“Comparing and evaluating multiple options varying on different attributes can be cognitively taxing as consumers deal with the burden of multiple tradeoffs. Making tradeoffs in choice may not only be cognitively demanding but may also entail significant emotional difficulty. Prior to a difficult decision, consumers can experience anticipatory emotions such as fear, anxiety, and despair.”

And regarding preference uncertainty:

“Difficulty resulting from conflict in tradeoffs or from emotional burdens in choice can be further amplified when preferences are ill-defined or unstable. Without well-defined, stable preferences that can be retrieved during choice, consumers may need to construct preferences on the spot. The need to construct preferences in the midst of identifying and evaluating alternatives adds significantly to the difficulty of making tradeoffs and further increases the burden of choice.”


There’s a lot of academic-speak in the study, but the takeaway is that having more choices isn’t necessarily more beneficial to the consumer, if the consumer doesn’t know how to make a good decision among the alternatives.

And that’s exactly the problem financial services consumers face.

Consumers may know that their current bank has (what they perceive to be) lousy customer service, and has high fees (or higher than they were in the past), but they don’t know how good the service at another FI really is if they don’t experience it for themselves (which is why they turn to peer reviews which may or may not help).

And financial services consumers are generally smart enough these days to know that “free checking” isn’t really free if there are overdraft and ATM fees, or inactivity fees, or membership fees. The link between behavior and cost is murky for many consumers.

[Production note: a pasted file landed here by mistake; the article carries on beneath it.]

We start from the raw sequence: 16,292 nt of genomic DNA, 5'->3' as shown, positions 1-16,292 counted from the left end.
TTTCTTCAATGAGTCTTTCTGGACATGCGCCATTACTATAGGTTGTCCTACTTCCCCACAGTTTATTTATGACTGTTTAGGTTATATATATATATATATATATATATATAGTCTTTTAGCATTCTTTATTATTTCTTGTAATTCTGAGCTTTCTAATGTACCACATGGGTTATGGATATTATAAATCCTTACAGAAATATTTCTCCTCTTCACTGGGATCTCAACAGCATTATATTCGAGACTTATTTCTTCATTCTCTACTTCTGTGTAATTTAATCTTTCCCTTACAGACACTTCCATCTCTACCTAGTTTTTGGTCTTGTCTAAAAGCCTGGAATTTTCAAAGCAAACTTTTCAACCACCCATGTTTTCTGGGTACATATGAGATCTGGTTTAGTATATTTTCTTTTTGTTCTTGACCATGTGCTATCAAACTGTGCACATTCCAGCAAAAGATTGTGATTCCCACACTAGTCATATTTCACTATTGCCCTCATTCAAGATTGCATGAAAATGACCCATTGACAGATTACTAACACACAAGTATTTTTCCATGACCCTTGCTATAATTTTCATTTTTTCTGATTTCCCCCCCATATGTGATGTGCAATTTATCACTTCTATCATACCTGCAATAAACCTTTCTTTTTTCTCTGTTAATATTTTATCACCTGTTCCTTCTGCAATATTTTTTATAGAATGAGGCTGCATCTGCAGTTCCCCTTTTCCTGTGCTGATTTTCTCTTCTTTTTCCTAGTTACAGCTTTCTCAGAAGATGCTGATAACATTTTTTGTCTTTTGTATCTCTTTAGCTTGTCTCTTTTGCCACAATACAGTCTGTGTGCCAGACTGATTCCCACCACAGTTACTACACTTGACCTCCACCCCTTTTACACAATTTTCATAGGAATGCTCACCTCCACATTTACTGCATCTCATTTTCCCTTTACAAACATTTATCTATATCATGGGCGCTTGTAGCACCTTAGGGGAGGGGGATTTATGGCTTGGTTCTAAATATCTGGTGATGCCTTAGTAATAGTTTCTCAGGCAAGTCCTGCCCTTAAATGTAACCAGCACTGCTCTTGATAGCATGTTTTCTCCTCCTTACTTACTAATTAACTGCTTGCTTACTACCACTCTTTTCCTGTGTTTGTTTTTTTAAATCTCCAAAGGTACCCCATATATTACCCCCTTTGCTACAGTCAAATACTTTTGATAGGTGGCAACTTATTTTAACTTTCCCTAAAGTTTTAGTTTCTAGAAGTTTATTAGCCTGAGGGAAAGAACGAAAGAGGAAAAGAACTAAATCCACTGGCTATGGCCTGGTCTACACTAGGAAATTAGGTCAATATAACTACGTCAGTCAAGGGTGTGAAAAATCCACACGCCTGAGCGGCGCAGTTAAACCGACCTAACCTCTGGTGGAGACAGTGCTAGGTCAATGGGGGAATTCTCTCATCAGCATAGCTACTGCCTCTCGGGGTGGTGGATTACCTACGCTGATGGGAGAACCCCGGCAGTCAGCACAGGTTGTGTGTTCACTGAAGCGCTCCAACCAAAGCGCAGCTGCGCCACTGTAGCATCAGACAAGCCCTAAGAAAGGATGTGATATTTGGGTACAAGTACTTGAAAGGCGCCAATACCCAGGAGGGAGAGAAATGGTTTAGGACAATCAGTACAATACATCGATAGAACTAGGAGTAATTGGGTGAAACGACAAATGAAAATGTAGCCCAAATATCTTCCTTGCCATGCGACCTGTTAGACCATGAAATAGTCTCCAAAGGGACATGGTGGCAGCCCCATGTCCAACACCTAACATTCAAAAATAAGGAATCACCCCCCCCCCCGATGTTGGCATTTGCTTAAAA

It comes down to this: Credit unions don’t get their “fair share” of the market because consumers don’t know how to evaluate all the criteria involved in making a decision, are unsure of their preferences regarding these criteria, and–this is the kicker–often don’t even care that much about the decision to put sufficient time and effort in to make the best decision.

Take, for example, the following graphic I found doing a Google image search. Is there any research that shows that these are the criteria that are important to consumers? Or is there any quantification or proof of the claimed superiority?


What should credit unions do differently? Change their marketing approach.

Instead of touting (i.e., telling consumers about) their “superiority,” credit unions should develop tools to help consumers shop–objectively–for financial services like checking accounts, mortgages, car loans, and credit cards.

I’m not referring to product selector or configuration tools which helps a consumer choose between the offerings of a single FI, nor am I referring to comparison charts which try to compare various providers.

What I’m describing–as it relates to checking accounts, at least–is A tool that structures the decision-making process, and identifies the attributes and criteria that will influence the decision.

FABB goes ahead and supplies the data to fill in the blanks. But it would be a huge step for a credit union to just offer a mobile app or online capability to let prospects go out and get the data themselves. Today, they don’t even know what data to look for in choosing between providers.

Credit unions blab on and on–oops, I mean talk–about how they’re all about their members, and how they’re advocates for their members and their community. Put your money where your mouths are, creditunionistas! Help consumers make smarter choices about their financial choices.

You won’t always win the business (you shouldn’t–there’s simply no way you have the right product or service for every consumer). But you will generate goodwill, and have an opportunity to have meaningful interactions with prospects before they become members–and if you don’t win the business this time, it’s a good bet they’ll come back for help the next time they have a decision to make.